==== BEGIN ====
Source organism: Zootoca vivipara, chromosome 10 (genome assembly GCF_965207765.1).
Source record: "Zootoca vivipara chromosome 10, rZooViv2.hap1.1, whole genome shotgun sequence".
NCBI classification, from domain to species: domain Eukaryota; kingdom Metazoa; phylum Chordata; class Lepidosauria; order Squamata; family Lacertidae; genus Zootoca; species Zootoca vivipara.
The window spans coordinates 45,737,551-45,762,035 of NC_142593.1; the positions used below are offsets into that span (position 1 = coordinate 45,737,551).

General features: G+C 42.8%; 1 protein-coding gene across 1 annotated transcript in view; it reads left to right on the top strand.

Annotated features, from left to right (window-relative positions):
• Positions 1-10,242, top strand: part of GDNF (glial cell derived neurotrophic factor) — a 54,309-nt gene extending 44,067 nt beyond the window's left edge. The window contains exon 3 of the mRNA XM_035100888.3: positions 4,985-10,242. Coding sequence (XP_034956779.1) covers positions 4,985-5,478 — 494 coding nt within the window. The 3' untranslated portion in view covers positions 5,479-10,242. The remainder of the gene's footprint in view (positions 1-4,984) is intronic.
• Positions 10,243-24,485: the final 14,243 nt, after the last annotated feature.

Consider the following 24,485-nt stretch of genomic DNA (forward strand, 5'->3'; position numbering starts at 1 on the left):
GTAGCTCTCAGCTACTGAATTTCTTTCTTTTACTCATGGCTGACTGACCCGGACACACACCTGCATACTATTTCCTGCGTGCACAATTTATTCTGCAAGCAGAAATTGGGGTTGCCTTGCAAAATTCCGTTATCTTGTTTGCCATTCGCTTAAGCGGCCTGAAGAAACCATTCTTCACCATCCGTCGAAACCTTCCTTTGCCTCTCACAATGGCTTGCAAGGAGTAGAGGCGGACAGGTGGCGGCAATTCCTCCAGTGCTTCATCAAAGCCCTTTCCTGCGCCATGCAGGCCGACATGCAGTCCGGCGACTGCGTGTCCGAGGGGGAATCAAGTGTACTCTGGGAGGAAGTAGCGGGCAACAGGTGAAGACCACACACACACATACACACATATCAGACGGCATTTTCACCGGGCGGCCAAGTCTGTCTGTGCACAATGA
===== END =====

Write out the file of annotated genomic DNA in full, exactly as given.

Source organism: Zootoca vivipara, chromosome 10 (genome assembly GCF_965207765.1).
Source record: "Zootoca vivipara chromosome 10, rZooViv2.hap1.1, whole genome shotgun sequence".
NCBI classification, from domain to species: domain Eukaryota; kingdom Metazoa; phylum Chordata; class Lepidosauria; order Squamata; family Lacertidae; genus Zootoca; species Zootoca vivipara.
The window spans coordinates 45,737,551-45,762,035 of NC_142593.1; the positions used below are offsets into that span (position 1 = coordinate 45,737,551).

General features: G+C 42.8%; 1 protein-coding gene across 1 annotated transcript in view; it reads left to right on the top strand.

Annotated features, from left to right (window-relative positions):
• Positions 1-10,242, top strand: part of GDNF (glial cell derived neurotrophic factor) — a 54,309-nt gene extending 44,067 nt beyond the window's left edge. The window contains exon 3 of the mRNA XM_035100888.3: positions 4,985-10,242. Coding sequence (XP_034956779.1) covers positions 4,985-5,478 — 494 coding nt within the window. The 3' untranslated portion in view covers positions 5,479-10,242. The remainder of the gene's footprint in view (positions 1-4,984) is intronic.
• Positions 10,243-24,485: the final 14,243 nt, after the last annotated feature.

Consider the following 24,485-nt stretch of genomic DNA (forward strand, 5'->3'; position numbering starts at 1 on the left):
GTAGCTCTCAGCTACTGAATTTCTTTCTTTTACTCATGGCTGACTGACCCGGACACACACCTGCATACTATTTCCTGCGTGCACAATTTATTCTGCAAGCAGAAATTGGGGTTGCCTTGCAAAATTCCGTTATCTTGTTTGCCATTCGCTTAAGCGGCCTGAAGAAACCATTCTTCACCATCCGTCGAAACCTTCCTTTGCCTCTCACAATGGCTTGCAAGGAGTAGAGGCGGACAGGTGGCGGCAATTCCTCCAGTGCTTCATCAAAGCCCTTTCCTGCGCCATGCAGGCCGACATGCAGTCCGGCGACTGCGTGTCCGAGGGGGAATCAAGTGTACTCTGGGAGGAAGTAGCGGGCAACAGGTGAAGACCACACACACACATACACACATATCAGACGGCATTTTCACCGGGCGGCCAAGTCTGTCTGTGCACAATGA